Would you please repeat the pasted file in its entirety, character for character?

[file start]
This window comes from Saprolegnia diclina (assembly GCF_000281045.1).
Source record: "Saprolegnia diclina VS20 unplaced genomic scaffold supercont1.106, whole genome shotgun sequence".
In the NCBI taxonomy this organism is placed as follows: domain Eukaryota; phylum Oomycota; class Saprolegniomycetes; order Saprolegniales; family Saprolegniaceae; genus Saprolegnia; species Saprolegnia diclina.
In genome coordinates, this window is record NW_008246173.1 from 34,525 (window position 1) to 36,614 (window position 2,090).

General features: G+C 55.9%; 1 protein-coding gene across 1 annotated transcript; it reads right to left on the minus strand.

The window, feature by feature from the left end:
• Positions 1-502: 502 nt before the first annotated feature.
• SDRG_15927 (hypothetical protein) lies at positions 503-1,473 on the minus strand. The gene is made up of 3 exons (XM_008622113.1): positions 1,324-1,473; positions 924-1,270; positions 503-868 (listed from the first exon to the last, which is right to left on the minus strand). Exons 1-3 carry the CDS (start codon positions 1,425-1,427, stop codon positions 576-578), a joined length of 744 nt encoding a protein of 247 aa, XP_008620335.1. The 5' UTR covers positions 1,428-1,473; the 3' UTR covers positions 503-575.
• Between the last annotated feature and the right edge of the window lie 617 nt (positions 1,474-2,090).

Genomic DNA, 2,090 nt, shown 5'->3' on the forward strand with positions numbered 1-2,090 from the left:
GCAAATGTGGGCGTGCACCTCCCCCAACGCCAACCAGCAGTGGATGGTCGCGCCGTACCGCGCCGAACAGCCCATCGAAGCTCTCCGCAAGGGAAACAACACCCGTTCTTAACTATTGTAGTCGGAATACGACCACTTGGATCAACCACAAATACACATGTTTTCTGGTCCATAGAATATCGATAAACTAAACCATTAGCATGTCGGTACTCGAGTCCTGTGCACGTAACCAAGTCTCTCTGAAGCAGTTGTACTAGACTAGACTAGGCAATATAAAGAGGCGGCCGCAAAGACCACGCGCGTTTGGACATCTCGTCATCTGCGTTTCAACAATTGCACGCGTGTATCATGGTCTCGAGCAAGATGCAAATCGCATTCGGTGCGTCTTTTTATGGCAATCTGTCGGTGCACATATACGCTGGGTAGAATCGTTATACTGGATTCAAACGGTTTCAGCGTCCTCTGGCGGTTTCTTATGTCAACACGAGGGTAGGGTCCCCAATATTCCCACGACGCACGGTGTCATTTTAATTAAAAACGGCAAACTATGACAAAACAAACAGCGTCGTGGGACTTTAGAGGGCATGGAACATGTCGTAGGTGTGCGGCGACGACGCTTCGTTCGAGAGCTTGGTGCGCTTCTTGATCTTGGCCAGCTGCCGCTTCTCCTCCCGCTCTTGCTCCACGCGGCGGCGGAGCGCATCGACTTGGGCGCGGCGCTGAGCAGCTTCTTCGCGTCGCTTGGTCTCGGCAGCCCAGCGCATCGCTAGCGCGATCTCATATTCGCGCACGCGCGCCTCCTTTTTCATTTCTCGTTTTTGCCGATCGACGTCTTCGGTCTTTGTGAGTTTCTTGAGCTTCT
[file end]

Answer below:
This window comes from Saprolegnia diclina (assembly GCF_000281045.1).
Source record: "Saprolegnia diclina VS20 unplaced genomic scaffold supercont1.106, whole genome shotgun sequence".
In the NCBI taxonomy this organism is placed as follows: domain Eukaryota; phylum Oomycota; class Saprolegniomycetes; order Saprolegniales; family Saprolegniaceae; genus Saprolegnia; species Saprolegnia diclina.
In genome coordinates, this window is record NW_008246173.1 from 34,525 (window position 1) to 36,614 (window position 2,090).

General features: G+C 55.9%; 1 protein-coding gene across 1 annotated transcript; it reads right to left on the minus strand.

The window, feature by feature from the left end:
• Positions 1-502: 502 nt before the first annotated feature.
• SDRG_15927 (hypothetical protein) lies at positions 503-1,473 on the minus strand. The gene is made up of 3 exons (XM_008622113.1): positions 1,324-1,473; positions 924-1,270; positions 503-868 (listed from the first exon to the last, which is right to left on the minus strand). Exons 1-3 carry the CDS (start codon positions 1,425-1,427, stop codon positions 576-578), a joined length of 744 nt encoding a protein of 247 aa, XP_008620335.1. The 5' UTR covers positions 1,428-1,473; the 3' UTR covers positions 503-575.
• Between the last annotated feature and the right edge of the window lie 617 nt (positions 1,474-2,090).

Genomic DNA, 2,090 nt, shown 5'->3' on the forward strand with positions numbered 1-2,090 from the left:
GCAAATGTGGGCGTGCACCTCCCCCAACGCCAACCAGCAGTGGATGGTCGCGCCGTACCGCGCCGAACAGCCCATCGAAGCTCTCCGCAAGGGAAACAACACCCGTTCTTAACTATTGTAGTCGGAATACGACCACTTGGATCAACCACAAATACACATGTTTTCTGGTCCATAGAATATCGATAAACTAAACCATTAGCATGTCGGTACTCGAGTCCTGTGCACGTAACCAAGTCTCTCTGAAGCAGTTGTACTAGACTAGACTAGGCAATATAAAGAGGCGGCCGCAAAGACCACGCGCGTTTGGACATCTCGTCATCTGCGTTTCAACAATTGCACGCGTGTATCATGGTCTCGAGCAAGATGCAAATCGCATTCGGTGCGTCTTTTTATGGCAATCTGTCGGTGCACATATACGCTGGGTAGAATCGTTATACTGGATTCAAACGGTTTCAGCGTCCTCTGGCGGTTTCTTATGTCAACACGAGGGTAGGGTCCCCAATATTCCCACGACGCACGGTGTCATTTTAATTAAAAACGGCAAACTATGACAAAACAAACAGCGTCGTGGGACTTTAGAGGGCATGGAACATGTCGTAGGTGTGCGGCGACGACGCTTCGTTCGAGAGCTTGGTGCGCTTCTTGATCTTGGCCAGCTGCCGCTTCTCCTCCCGCTCTTGCTCCACGCGGCGGCGGAGCGCATCGACTTGGGCGCGGCGCTGAGCAGCTTCTTCGCGTCGCTTGGTCTCGGCAGCCCAGCGCATCGCTAGCGCGATCTCATATTCGCGCACGCGCGCCTCCTTTTTCATTTCTCGTTTTTGCCGATCGACGTCTTCGGTCTTTGTGAGTTTCTTGAGCTTCT